To this day we have not the slightest idea what it was Jesus twice scribbled in the sand. By and large the commentaries have asked the wrong question through the ages. They labor over the content, over what he might have written. They ask what without ever realizing that the real question is why. It was not the content that mattered but why he did it. Unexpected. Irritating. Creative.
They were furious, of course — as much with Jesus as with the woman. (For all we know, they may have set her up to be caught.) They dragged her into the temple court, interrupting who knows what luminous lesson Jesus was in the middle of.
You know the story. “What do you say?” they asked him, with the false adoration he had become used to over time.
But he didn’t say anything. Not a syllable. Instead Jesus crouched on his haunches and “wrote down” (kata, “down,” graphein, “to write”) something with his finger in the sacred sand of the temple.
The scribes and Pharisees could not bear his thoughtful silence and so kept prodding him with questions.
Finally Jesus broke the awful silence. Standing straight up once more, leaving his scribbling, he spoke, giving in 10 simple words a summary of the wisdom and compassion that gave the perfect shape to his life (and can do the same to ours). “Whoever is without sin, let him cast the first stone.”
Then he was at it again. The One who had traced the galaxies with that same finger, hunched over like a schoolboy, his tongue perhaps protruding from the corner of his mouth, writing once more those words we would give a treasure to know but never will.
What Jesus did that morning created a space in time that allowed the angry mob first to cool down, then to hear his word, and finally to think about it, be convicted by it, and respond — or not. It made time stand still. It was original. It was unexpected. It was a response to the noise and confusion and busyness all around him, yet it was not in the least tainted by the noise. Instead, Jesus’ action created a frame around the silence — the kind of silence in which God speaks to the heart. In short, it was a supreme act of creativity. It was art.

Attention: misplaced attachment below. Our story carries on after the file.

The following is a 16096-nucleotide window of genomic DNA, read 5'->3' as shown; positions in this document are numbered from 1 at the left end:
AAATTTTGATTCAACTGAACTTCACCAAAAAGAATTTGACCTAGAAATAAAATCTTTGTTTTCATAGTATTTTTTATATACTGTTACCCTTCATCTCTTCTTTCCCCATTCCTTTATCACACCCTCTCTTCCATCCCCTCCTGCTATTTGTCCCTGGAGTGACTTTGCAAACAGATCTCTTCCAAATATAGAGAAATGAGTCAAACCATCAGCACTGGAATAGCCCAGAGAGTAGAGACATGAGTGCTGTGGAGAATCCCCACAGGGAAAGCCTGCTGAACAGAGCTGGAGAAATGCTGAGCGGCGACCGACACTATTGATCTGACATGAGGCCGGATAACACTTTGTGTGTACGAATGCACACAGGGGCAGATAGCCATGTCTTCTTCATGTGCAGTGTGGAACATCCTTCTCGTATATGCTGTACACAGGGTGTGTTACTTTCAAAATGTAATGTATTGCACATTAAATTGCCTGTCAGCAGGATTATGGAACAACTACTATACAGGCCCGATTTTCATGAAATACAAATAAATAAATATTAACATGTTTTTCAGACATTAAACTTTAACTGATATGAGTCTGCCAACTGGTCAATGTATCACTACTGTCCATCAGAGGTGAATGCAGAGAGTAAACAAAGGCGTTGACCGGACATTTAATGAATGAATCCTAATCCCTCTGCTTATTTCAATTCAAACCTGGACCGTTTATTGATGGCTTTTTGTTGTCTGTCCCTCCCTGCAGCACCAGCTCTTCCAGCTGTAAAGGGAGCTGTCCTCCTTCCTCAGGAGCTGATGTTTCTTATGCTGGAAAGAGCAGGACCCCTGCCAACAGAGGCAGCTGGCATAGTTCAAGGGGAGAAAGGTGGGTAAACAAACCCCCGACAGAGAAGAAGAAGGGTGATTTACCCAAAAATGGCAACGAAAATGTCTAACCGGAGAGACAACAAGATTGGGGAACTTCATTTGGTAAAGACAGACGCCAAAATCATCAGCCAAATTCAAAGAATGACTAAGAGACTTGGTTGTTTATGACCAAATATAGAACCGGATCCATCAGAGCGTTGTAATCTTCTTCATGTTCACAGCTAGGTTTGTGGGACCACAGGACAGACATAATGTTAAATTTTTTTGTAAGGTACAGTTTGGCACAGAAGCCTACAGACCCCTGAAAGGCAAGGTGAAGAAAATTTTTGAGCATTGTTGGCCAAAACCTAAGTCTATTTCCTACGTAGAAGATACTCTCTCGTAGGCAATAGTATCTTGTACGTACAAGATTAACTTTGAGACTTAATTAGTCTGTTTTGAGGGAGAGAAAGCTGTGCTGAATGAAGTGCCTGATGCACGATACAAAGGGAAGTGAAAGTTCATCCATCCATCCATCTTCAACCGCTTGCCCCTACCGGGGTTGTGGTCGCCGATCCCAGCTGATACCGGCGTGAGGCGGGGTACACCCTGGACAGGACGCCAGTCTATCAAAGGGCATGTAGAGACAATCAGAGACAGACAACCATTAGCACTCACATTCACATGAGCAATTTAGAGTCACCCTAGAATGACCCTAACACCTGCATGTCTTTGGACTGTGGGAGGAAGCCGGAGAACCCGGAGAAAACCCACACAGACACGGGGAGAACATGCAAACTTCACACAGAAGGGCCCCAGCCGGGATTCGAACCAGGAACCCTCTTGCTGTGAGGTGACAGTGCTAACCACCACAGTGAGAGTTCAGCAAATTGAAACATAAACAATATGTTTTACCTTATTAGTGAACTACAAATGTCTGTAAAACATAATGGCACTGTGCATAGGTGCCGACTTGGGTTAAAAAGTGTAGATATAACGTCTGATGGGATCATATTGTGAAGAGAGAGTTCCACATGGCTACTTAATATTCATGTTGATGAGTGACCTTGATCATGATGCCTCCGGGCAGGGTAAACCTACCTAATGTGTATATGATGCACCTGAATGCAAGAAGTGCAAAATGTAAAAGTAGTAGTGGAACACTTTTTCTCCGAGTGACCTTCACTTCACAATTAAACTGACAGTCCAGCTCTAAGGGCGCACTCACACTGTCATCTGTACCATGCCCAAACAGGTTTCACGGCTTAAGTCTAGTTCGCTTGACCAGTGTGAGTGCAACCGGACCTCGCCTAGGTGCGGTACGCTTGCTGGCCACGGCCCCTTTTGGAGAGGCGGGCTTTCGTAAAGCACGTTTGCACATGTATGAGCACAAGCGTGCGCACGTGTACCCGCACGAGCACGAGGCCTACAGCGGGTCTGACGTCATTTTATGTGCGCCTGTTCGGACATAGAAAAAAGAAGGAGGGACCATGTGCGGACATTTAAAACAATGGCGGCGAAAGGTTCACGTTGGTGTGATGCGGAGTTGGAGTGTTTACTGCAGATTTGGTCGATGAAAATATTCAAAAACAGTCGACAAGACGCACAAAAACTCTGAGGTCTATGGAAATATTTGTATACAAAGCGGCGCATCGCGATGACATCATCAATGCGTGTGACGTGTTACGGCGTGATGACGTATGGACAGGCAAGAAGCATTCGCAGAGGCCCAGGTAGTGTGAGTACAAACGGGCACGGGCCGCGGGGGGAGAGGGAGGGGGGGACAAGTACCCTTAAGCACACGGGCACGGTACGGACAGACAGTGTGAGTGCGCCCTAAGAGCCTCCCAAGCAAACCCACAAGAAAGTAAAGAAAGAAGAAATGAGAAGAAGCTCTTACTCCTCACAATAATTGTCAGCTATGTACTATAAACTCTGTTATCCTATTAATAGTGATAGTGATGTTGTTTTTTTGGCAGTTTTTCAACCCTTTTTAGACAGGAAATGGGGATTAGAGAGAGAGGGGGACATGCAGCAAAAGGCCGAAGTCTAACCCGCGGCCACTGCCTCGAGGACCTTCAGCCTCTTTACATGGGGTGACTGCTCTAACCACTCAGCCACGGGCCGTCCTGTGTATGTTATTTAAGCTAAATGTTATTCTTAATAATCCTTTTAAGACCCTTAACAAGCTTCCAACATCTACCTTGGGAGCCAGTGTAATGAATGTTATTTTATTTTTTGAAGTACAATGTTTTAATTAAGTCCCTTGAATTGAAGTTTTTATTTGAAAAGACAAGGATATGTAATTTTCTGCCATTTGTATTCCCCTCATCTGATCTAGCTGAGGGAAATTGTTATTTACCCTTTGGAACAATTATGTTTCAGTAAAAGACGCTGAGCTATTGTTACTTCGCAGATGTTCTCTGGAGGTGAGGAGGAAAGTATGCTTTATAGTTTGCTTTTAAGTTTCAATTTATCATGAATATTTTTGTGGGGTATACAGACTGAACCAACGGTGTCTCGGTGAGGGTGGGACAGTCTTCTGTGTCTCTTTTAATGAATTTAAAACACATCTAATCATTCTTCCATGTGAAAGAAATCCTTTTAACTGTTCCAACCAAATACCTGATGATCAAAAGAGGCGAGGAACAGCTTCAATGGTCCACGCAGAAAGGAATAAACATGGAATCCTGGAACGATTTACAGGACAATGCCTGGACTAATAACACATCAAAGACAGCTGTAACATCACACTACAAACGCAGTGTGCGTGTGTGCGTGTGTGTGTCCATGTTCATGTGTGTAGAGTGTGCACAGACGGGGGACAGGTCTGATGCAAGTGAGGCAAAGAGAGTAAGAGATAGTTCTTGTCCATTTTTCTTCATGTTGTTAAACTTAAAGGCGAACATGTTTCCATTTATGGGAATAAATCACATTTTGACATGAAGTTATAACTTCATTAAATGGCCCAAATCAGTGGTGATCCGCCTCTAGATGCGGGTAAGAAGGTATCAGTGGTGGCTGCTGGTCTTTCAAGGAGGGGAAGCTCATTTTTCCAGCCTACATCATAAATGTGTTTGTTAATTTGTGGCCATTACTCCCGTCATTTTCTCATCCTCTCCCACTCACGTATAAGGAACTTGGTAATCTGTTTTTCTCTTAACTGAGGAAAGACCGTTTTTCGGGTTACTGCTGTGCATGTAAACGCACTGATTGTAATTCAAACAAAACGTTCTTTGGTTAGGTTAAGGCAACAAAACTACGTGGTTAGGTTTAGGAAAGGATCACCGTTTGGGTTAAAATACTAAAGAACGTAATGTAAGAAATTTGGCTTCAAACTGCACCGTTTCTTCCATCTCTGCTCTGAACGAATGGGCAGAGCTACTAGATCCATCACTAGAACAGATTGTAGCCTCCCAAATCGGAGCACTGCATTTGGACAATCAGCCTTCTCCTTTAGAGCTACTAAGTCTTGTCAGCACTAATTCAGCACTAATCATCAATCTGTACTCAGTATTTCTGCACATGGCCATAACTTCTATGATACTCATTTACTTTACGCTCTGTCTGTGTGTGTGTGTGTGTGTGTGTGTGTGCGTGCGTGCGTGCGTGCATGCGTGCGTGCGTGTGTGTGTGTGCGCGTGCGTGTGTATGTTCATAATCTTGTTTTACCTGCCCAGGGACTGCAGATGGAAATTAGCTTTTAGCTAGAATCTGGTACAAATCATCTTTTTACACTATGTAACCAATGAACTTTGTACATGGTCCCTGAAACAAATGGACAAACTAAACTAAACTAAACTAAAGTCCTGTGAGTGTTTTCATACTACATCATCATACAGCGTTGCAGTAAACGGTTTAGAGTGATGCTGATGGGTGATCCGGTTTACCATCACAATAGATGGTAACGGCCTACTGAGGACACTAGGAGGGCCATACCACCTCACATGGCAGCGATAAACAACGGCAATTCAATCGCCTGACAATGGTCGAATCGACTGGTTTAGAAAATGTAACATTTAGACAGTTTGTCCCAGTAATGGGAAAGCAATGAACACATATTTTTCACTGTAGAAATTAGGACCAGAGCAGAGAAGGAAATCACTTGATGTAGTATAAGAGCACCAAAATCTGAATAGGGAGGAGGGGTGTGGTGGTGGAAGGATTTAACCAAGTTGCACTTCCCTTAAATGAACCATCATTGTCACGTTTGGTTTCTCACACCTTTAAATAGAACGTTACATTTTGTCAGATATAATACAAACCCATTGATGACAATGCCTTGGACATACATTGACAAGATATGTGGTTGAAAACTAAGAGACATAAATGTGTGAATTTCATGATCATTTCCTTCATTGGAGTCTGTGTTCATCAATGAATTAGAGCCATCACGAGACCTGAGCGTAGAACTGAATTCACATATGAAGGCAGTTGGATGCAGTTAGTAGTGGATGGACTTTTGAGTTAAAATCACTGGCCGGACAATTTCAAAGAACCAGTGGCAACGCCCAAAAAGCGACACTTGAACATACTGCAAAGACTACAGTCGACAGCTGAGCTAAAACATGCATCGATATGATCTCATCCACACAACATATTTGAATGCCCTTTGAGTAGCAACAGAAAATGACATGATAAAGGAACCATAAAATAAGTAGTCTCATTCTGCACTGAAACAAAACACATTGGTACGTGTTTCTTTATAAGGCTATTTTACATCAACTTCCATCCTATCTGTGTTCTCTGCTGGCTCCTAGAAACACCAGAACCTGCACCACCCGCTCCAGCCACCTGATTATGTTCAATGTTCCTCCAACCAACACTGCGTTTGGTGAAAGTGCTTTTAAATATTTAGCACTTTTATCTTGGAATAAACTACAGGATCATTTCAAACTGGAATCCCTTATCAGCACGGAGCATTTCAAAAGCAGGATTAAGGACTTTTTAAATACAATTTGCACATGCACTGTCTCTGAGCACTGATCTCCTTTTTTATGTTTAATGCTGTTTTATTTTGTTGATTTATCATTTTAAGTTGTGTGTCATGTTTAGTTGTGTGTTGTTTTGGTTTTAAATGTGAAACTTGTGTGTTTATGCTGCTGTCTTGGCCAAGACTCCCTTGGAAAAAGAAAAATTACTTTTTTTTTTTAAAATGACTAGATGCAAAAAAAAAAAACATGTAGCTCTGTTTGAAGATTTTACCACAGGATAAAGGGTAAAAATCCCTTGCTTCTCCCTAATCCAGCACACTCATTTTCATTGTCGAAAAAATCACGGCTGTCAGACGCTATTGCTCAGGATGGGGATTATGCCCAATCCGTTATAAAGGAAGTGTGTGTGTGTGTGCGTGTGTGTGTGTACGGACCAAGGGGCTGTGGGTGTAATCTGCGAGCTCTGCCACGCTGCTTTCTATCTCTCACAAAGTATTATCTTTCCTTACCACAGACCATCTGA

The form and even the content apparently are not what mattered, not as much as the fact that, for one moment, the noise stopped and the attention was focused elsewhere. And in that moment everyone around learned that their world was not the only world that existed. And so they were liberated. And that, too, is art.
Our encyclopedic books, our magnificent paintings, our grand symphonies, all the art ever done in his name since that day cannot hope to be more, and should not be allowed to be less, than Jesus’ scribbling that morning in the sand. If what we create, write, dance, or sing can open up such a space in time through which God may speak, imagine the possibilities.
Painting might become a window through which a confused world looks and sees the sane order of God’s creation. Music could become an orchestrated echo of the Voice the tired ears of humankind have longed for ages to hear. This is art through which God is seen and heard, in which he is incarnate, is “fleshed out” in paint and ink, in stone, in creative movement. From the flat, gray point of view of the fallen world they are only scratches and scribbles in the sand, but in the light of eternity they become the occasion for divine revelation
Michael Card is the author of a new book, Scribbling in the Sand, from which the essay was adapted, with permission from Intervarsity Press.